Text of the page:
One of the most interesting slides in my four sessions at SMX West yesterday was presented by Microsoft’s Raj Kapoor on the mobile search session. These data are from 2008 and based on an internal Microsoft analysis:
What the chart above appears to reflect is the contrast between explicit query distribution and user intent. It reflects roughly 70% of “measured” mobile queries were for entertainment, news and general Web search. It shows about 25% of queries seeking local information and about 5% looking for “shopping info.”
By contrast the self-reported “session intent” breakdown data is different. General Web queries fall to 23% and local information rises to 62%. If we include “shopping info,” which is ultimately about physical places to buy things, that combined figure rises to 87%.
I didn’t discuss this slide with Kapoor so I might be misinterpreting it. At a minimum it means that consumers are more interested in local categories of information than it appears on the surface. The larger point is that what the search engine sees is often different than what people want and intend. Indeed, the search engine also doesn’t capture behavior (what people do after their research).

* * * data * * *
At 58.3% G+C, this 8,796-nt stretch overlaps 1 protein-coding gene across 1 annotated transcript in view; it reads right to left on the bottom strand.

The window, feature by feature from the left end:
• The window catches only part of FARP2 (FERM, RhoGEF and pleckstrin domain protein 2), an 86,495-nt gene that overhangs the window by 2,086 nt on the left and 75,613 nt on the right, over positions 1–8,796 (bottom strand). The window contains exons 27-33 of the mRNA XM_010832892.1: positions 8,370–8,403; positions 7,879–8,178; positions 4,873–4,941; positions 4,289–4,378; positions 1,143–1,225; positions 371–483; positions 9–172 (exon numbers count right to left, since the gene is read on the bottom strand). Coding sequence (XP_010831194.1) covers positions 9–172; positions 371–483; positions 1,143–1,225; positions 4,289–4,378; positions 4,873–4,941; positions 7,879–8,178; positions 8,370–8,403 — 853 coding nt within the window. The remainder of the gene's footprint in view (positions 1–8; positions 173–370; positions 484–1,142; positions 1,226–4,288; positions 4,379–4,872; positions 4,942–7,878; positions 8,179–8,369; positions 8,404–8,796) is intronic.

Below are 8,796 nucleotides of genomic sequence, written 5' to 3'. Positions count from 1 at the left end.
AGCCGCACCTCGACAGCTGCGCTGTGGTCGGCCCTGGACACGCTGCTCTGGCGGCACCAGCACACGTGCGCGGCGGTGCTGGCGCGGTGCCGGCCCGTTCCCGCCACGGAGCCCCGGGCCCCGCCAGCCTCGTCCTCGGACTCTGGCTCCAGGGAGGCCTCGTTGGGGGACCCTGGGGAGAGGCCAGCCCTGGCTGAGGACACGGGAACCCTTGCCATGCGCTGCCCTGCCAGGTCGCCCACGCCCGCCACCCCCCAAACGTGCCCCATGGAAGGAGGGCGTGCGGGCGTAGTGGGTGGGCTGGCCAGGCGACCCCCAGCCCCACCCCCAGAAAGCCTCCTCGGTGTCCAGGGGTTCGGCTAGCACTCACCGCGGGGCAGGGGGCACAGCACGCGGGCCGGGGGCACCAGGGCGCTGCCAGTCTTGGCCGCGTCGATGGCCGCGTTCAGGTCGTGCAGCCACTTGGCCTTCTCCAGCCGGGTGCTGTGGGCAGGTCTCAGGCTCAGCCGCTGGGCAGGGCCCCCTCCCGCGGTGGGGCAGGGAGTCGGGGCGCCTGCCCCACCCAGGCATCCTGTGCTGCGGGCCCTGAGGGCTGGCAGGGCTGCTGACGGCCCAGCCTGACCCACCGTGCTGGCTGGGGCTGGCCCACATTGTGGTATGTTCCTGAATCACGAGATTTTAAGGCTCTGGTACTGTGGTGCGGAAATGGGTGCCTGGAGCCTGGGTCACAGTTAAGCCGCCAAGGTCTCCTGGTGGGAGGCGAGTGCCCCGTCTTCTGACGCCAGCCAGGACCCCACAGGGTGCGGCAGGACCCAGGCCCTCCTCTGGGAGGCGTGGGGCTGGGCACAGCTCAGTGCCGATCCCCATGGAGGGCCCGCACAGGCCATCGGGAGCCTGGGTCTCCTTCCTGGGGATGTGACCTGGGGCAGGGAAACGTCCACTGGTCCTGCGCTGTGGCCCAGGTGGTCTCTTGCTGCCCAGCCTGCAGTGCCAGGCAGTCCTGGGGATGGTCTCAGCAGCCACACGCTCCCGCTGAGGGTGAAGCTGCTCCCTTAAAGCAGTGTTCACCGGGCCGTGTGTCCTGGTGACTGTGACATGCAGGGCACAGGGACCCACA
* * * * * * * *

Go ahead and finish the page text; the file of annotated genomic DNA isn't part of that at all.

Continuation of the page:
The search engine sees a meaningful but relatively smaller number of mobile queries for local information. The users report a much larger percentage of local intent queries.
The problem and challenge in quantifying local search has always been in the difference between the “explicit” and “implicit” local queries, as well as capturing subsequent behavior (which reveals intent). This recognition led Google to start showing maps and local results for queries without a geomodifier, recognizing that there are lots of queries that are ultimately local where the modifier is included.
Most of what happens online and certainly much of what happens on mobile devices, when commercial queries are involved, is about offline buying. The challenge has been to measure and make this phenomenon more transparent.
Amazingly, most analysts and marketers still don’t clearly see or understand the behavior. But this online-offline pattern is much much bigger than e-commerce and, frankly, anything else going on online.